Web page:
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Bend PD: Arsonist set several fires in historic McCann House


(Update: Adding historian comments on tales of hauntings)

Several fires were started by an apparent arsonist at the historic, more than century-old Thomas McCann House south of downtown Bend on Friday morning but were out when the owner arrived and called police, officials said.

Police and firefighters responded shortly after 10 a.m. to the residence at 440 NW Congress Street, which was placed on the National Register of Historic Places in 1980.

Police Sgt. Robert Jones said the owner, Sanjay Dholakia , called to report the fire, saying remodeling had been underway and the home was full of smoke when he arrived at 10 a.m.

Officers found several spots in the home where fires had been intentionally started, but the owner said they all were out when he arrived, the sergeant said.

“Based on evidence at the scene, it appears that the fires were started intentionally,” Jones said in a news release, noting that police and fire investigators are continuing their work.

Jones told NewsChannel 21 the arsonist’s entry point is unknown at this time.

Anyone with information in the matter was asked to call Bend police at 541-693-6911.

Deschutes County’s online property tax records indicate Dholakia and his wife bought the home in April from U.S. Bank for $998,000 in a “lender distress short sale.”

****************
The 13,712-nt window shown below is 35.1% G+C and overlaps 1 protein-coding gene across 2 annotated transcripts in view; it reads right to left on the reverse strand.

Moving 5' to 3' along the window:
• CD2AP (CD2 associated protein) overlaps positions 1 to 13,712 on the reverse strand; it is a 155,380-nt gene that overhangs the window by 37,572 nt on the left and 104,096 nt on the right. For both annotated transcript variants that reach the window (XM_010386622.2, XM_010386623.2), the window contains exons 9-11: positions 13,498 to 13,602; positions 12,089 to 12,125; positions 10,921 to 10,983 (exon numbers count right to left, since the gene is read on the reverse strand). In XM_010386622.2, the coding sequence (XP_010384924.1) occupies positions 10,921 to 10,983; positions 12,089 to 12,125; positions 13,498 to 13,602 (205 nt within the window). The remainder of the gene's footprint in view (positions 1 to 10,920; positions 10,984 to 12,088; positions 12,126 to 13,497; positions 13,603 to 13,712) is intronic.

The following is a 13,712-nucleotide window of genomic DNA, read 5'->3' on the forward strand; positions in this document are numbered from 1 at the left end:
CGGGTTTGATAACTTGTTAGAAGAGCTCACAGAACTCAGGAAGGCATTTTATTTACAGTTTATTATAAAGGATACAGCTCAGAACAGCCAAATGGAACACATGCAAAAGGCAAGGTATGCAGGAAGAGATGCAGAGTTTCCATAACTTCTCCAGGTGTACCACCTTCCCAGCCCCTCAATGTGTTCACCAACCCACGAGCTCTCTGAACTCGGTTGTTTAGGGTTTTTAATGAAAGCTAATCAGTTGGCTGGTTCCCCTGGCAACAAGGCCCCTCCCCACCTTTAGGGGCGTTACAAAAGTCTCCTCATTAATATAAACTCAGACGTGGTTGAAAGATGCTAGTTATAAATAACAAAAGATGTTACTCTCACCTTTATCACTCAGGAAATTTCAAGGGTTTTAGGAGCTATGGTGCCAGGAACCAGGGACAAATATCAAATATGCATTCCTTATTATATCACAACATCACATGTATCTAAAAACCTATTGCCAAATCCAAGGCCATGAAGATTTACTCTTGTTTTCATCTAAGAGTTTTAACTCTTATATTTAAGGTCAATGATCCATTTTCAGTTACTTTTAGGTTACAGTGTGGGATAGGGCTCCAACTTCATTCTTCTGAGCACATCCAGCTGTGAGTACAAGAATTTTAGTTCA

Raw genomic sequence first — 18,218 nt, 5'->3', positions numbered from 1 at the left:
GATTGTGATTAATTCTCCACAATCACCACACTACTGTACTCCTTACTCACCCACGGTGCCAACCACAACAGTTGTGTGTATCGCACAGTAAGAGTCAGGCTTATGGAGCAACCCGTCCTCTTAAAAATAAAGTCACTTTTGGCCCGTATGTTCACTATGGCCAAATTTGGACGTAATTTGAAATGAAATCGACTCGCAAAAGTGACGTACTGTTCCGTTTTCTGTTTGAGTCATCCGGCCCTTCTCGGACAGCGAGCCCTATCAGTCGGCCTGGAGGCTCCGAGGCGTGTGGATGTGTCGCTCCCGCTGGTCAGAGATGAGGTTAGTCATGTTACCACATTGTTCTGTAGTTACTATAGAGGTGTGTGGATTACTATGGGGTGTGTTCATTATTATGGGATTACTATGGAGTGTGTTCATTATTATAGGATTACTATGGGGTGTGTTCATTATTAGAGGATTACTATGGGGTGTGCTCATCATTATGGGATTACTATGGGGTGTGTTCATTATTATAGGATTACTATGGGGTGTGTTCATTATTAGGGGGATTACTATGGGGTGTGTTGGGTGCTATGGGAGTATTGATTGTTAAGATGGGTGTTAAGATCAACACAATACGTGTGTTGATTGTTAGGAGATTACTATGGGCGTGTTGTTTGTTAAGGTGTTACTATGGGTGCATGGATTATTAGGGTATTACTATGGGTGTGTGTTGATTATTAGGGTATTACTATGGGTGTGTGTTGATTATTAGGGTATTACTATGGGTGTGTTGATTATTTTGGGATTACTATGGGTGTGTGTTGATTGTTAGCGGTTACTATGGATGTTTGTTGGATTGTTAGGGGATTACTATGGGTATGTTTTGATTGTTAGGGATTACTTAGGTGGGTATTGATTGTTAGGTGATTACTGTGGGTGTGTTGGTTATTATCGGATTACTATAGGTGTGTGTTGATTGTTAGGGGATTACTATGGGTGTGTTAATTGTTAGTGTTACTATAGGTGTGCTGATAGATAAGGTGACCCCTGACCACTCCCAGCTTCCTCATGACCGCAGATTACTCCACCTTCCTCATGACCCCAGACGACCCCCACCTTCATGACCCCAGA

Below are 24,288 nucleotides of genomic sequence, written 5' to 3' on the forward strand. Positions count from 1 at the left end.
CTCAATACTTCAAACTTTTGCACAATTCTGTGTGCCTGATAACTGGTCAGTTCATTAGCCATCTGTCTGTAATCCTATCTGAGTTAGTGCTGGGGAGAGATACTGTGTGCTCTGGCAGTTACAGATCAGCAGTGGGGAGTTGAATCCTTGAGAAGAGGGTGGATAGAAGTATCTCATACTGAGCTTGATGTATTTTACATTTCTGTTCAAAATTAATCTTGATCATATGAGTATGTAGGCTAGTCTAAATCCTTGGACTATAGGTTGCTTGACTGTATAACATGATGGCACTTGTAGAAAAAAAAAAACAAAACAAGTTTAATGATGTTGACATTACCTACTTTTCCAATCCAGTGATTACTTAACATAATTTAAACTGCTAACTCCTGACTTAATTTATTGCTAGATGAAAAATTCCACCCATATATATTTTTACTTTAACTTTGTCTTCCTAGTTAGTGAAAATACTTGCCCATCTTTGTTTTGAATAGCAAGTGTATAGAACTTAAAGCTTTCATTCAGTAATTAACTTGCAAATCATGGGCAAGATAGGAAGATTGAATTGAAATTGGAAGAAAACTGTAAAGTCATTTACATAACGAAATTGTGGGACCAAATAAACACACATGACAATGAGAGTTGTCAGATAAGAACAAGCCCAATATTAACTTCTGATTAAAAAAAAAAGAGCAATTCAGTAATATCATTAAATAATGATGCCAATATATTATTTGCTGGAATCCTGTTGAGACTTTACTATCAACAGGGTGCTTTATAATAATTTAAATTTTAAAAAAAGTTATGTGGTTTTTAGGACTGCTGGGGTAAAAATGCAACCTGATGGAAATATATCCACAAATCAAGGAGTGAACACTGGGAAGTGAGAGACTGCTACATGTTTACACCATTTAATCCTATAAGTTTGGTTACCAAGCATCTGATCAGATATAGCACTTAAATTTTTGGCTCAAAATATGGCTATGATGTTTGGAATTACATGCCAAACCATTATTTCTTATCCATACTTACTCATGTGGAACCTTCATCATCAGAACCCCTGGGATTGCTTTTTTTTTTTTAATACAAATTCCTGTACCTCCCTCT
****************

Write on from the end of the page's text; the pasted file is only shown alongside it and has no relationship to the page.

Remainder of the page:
The assessor’s latest report showed the structure is worth $579,210 and the land $1.78 million, for a total real market value of $2.36 million and maximum assessed value of $759,540.

The McCann House is also known as the general manager’s house for the Shevlin-Hixon Lumber Co, a ccording to the National Register of Historic Places nomination form. It is a 5,500-square-foot, 2 ½-story Georgian Revival-style house built in 1915 and designed by prominent Portland architect David Lewis.

“It is significant as a unique example of a traditional, architect-designed structure in what was in 1915 the small, isolated pioneer town of Bend,” the site states.

“Its significance lies also in its association with the Shevlin-Hixon Lumber Company, whose mill provided the economic base for the town. The house was built by the Shevlin-Hixon Lumber Company for Thomas McCann, the vice-president and general manager of the Bend mill.”

According to a Halloween 2015 posting on the blog Hack Bend, the McCann House was on a list of Bend’s haunted places. It mentioned a legend that several families living there over the years had died or suffered some other tragedy, including a detailed report in the book “Ghost Stories of Oregon.”

Kelly Cannon-Miller, executive director of the Des Chutes Historical Society, said the “stories that we have been told here at the historical society have always centered on a woman figure being present, and lights being turned off or on.

“We’ve also had former owners say that they never experienced any hauntings,” she said. “As always, hauntings are incredibly difficult to prove. The staff has not researched if any one actually passed away in the house, as is sometimes told.”

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